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Flint’s one-album wonders #9: Travis – 12 Memories (2003)



12MemoriesThink about Travis. A group of happy-go-lucky Scots who sing about love on top of either perky melodies or cuddleably melancholy notes. They’re a band who seem so wholesome, lovely and affable that it’s hard to actually see them as just another band – they’re some sort of a curious musical entity rather than real live people with feelings. They’re defined by what they are rather than who they are, and it’s hard to have it so otherwise when they’re such an archetypical example of a British pop/rock band that that’s their entire identity.

It took a lot of tragedy to bring Travis’ humanity and personality out into the open. Within a short period of time drummer Neil Primrose was injured near-fatally in an accident, frontman Fran Healy’s personal life crumbled into a mess and the entire world seemed to lost the plot when 9/11 happened and suddenly everything got a lot more militant in the following years. Tragedy has always been a brilliant muse for artists and this is what happened with Travis as well. The band began to write and record music and the result would be Travis’ most un-Travis-like album. The same instantly hummable pop melodies were now playing with a subduedly sad tone, Fran Healy’s soft voice grew a harrowing tone, the singles changed from love songs to tales of domestic abuse and political frustration and the almost Disney-esquely lovely aesthetic was switched to black and white footage of grown men looking miserable. 12 Memories was instantly received with a very divisive tone. Half the crowd were pushing it away because it just wasn’t Travis as they knew it – the other half found something worth listening to in it for that exact same reason.

12 Memories makes Travis, for once, sound like a band with something to say. While one of the obvious strengths of the album is that the songs do not necessarily follow the most obvious routes that would have happened elsewhere in the Travis discography, one of 12 Memories‘ greatest draws is actually the way it combines Healy & Co’s gift for an excellent singalong melody with tangible melancholy. There’s a curious kind of charm to these two worlds meeting up; “Quicksand” would be almost whimsical if it wasn’t gripping with such self-mockery and downbeating, which then in turn makes it even more appealing. Sometimes these two sides meet and clash with great results, with in particular “Somewhere Else” sounding like a good ol’ traditional Travis romp until all of a sudden it tears its flow apart with its somewhat disjointed bridges.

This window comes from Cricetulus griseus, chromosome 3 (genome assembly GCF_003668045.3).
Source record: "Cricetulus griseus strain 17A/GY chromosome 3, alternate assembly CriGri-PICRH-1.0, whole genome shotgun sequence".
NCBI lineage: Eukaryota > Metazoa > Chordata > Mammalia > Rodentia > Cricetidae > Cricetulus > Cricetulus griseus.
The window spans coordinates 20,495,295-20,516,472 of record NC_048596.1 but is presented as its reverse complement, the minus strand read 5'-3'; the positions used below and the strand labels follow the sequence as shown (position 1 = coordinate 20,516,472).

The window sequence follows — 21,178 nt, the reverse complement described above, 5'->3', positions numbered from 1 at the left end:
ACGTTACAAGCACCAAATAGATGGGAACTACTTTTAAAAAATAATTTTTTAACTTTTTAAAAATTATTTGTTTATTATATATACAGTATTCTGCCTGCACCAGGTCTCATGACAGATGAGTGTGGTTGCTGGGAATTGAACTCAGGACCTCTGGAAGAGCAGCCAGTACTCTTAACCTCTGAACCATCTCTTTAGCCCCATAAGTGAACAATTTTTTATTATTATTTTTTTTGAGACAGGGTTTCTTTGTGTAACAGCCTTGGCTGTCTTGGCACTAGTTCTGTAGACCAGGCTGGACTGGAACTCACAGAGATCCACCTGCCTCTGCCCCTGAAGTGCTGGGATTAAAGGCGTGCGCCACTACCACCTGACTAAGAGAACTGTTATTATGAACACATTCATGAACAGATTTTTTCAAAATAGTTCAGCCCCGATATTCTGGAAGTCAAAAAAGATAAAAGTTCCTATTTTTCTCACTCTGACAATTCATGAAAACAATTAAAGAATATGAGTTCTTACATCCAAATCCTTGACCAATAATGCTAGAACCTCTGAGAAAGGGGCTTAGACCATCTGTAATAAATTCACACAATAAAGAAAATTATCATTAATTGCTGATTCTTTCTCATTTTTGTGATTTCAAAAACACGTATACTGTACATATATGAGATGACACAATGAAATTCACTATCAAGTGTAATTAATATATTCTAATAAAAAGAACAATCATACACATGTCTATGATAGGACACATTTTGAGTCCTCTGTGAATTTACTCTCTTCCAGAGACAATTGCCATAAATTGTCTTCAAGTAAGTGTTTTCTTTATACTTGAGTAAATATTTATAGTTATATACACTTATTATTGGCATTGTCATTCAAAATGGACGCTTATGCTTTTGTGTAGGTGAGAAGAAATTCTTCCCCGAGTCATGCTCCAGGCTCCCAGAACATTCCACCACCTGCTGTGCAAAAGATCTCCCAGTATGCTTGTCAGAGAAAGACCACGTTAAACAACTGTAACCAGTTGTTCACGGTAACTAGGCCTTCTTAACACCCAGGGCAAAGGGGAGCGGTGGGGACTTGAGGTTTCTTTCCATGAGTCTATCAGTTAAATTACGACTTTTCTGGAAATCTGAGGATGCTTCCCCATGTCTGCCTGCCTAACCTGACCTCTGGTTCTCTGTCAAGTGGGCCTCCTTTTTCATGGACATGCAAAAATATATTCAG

The most effective example of why 12 Memories works is its third single, “Love Will Come Through”. Lyrically it’s the most unabashedly positive out of the whole lot – a pick-me-up reminding that no matter how dark things can get, eventually the rain will stop and the sun will break away the clouds. And yet its delivery is downright depressed, its singalongy choruses feeling like they’ve been beaten to the ground rather than encouraging people to hum along. It sounds like the last ounce of hope of a man who has none left, words of optimism uttered by a man who knows he’s lying through his teeth and is simply trying to hold himself together. It’s still beautiful, still very melodic and fits perfectly in line with the rest of Travis’ singles catalogue, but it has a fragile heart that’s about to fall into pieces. It’s the album’s centre piece and perhaps even the highlight of the entire Travis discography.

The other two singles of the album haven’t really lasted time all that well – “Re-Offender” has a great chorus but the rest pale in comparison to it, whilst “The Beautiful Occupation” has always felt rather awkward due to its clunky political angle. But where the album lacks in the singles department, typically the one great thing in many Travis albums, it goes the opposite way in the album tracks. Here it’s the deep cuts that offer the greatest moments. “Mid-Life Krysis” and “Walking Down the Hill”, in particular: the former’s vaguely Eastern vibes on the verse flow into a shining star of a chorus that you could almost forget that it’s about, well, a mid-life crisis, while the latter is a haunting semi-electronic number that closes the album (bar the hidden track) with a worn out, fade-away sigh. “Happy to Hang Around“, with its doomsday march drums and lead-heavy drawl is probably the best example of how far away the Travis here is from their normal working routine.

Travis eventually picked themselves out of the slump and continued on their merry ways the usual way – the occasional excellent single, a lot of beige nothingness. It’s probably the best for the mental health of the band, and even I have to note that 12 Memories isn’t really a Travis album: it does obviously come from the same musical source but the feel and tone of it are so drastically different to the band’s other works that it largely exists in its own little vacuum pocket. But as much of an oddity as it is and as much as it was borne out of everyone feeling rubbish, for a moment Travis sounded like an album-oriented band worth taking properly seriously, and the loss of that after 12 Memories is sad in its own way. This much is true though: if you’re generally less than enthusiastic about Travis, 12 Memories might be your kind of Travis album.


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